For four years Lauren Aitchison was repeatedly punched, choked and humiliated by her abusive partner.
The final straw that made the 30-year-old put an end to the horrific abuse came when she was told by her controlling boyfriend to “get a grip” and give up on her dreams of becoming a writer.
She had previously been coerced into passing over job opportunities, but said this latest pressure was too much.
Five years on and the Garmouth resident, who is originally from Perthshire, has agreed a deal to become a mentored author with publishers Penguin Random House.
After putting an end to the ordeal with her partner, the writer began gathering her thoughts about her experience as a victim of domestic abuse.
And now the memoir will help her fulfill the ambition that her partner had looked to force her to abandon.
She said: “My thoughts in the seconds after I was told to ‘get a grip’ were ‘No. You’re lying to me’.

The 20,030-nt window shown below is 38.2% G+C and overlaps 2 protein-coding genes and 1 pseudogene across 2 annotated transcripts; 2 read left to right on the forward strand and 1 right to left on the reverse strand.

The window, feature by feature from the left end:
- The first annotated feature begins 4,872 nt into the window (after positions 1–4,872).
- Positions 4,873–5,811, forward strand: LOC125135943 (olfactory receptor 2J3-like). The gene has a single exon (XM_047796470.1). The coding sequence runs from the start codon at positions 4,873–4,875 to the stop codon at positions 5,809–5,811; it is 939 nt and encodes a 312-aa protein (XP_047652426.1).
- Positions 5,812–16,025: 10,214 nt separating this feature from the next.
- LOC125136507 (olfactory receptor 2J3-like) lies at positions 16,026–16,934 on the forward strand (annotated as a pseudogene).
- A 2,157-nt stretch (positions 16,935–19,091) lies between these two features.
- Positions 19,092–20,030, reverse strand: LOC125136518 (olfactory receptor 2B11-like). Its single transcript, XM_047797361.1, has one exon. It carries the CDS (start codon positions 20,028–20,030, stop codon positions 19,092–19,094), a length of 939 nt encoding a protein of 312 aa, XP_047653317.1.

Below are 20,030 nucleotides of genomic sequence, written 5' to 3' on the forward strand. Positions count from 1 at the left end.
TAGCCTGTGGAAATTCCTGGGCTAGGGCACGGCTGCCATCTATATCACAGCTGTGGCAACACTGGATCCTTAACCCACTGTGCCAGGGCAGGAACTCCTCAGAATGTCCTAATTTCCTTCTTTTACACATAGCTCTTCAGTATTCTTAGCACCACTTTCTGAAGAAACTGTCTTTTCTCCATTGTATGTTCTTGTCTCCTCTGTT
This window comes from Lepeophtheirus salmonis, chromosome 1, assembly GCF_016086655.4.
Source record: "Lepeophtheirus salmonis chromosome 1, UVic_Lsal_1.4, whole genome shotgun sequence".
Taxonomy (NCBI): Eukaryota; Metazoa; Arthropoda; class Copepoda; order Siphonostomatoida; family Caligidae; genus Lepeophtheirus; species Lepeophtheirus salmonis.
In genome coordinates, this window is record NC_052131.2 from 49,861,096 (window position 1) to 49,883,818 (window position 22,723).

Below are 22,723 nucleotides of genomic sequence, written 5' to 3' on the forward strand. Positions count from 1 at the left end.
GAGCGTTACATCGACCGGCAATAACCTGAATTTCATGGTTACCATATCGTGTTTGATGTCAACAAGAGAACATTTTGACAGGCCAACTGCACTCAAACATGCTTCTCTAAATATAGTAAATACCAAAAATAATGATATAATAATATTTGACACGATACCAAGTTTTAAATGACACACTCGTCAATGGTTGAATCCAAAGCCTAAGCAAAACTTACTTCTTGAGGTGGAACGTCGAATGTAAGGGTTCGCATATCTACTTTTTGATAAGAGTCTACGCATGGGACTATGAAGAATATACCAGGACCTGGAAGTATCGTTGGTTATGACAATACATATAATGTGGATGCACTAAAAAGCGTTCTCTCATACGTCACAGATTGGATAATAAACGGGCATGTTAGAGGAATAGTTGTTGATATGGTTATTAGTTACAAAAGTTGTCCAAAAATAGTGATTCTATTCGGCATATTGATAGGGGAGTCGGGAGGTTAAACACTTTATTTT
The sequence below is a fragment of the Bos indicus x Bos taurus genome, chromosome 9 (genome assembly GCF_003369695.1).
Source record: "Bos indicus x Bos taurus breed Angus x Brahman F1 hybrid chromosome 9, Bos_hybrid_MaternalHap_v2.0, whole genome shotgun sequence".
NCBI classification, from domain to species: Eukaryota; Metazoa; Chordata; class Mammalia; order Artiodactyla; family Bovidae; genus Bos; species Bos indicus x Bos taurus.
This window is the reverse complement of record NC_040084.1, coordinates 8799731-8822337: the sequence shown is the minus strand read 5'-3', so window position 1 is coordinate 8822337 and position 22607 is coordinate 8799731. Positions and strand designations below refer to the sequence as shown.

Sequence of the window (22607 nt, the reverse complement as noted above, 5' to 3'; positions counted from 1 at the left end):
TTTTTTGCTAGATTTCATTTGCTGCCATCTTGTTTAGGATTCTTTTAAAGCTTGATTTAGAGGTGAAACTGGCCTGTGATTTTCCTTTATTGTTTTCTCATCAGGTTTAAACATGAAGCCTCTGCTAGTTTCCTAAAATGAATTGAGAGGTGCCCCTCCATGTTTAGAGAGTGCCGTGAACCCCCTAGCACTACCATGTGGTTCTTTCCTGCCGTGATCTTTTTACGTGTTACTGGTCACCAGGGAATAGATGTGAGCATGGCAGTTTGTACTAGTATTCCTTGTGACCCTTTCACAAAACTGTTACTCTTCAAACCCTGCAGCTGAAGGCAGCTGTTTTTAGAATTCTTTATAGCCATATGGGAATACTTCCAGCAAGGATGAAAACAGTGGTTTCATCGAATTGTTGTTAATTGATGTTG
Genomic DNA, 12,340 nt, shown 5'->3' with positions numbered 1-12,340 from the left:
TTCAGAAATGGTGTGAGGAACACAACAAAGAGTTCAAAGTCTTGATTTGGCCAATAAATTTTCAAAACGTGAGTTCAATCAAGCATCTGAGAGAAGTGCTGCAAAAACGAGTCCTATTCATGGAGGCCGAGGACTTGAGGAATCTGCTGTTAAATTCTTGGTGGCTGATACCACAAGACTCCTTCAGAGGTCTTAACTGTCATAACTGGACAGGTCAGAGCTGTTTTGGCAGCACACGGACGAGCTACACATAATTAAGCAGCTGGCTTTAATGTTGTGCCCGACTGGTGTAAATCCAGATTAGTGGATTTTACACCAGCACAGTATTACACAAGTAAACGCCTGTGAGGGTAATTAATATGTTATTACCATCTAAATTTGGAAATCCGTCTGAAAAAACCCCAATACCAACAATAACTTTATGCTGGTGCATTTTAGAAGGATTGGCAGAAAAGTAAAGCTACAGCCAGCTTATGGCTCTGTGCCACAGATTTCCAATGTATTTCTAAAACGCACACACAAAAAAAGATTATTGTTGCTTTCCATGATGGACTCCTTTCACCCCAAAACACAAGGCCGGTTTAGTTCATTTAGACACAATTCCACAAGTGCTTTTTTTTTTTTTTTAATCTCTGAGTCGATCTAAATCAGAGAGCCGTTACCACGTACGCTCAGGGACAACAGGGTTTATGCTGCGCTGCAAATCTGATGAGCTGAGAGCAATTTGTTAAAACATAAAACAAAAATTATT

“It kind of woke me up a little.
“There were other things up until then that I had believed, which I realise now weren’t true, but in that moment I knew I was being lied to.
“The years since haven’t been easy but I finally feel able to talk about it now.
“Part of the problem is that usually we only hear about the extreme end of the spectrum.
“I didn’t realise I had been in an abusive relationship until a counsellor told me.”
When Miss Aitchison shared the news about her defying the expectations of her ex boyfriend she immediately received messages from across the globe with her Tweet being seen by more than 10 million people.
Her former partner, Scott Wares, was ordered to pay her £500 in compensation in April 2017 after being convicted of carrying out regular beatings and degrading acts, including spitting on her, between 2009 and 2013.
Sheriff William Wood told him that the “violent and manipulative” behaviour was a classic case of domestic abuse and also ordered him to carry out 270 hours of unpaid work.
After leaving her abuser, Miss Aitchison moved back in with her parents before settling in Moray about three years ago.
She said: “Most books about domestic abuse are either quite hard research books or things like A Child Called It.
“A lot of what being in an abusive relationship is is quite boring. The everydayness of it becomes normalised – that’s the problem we have.”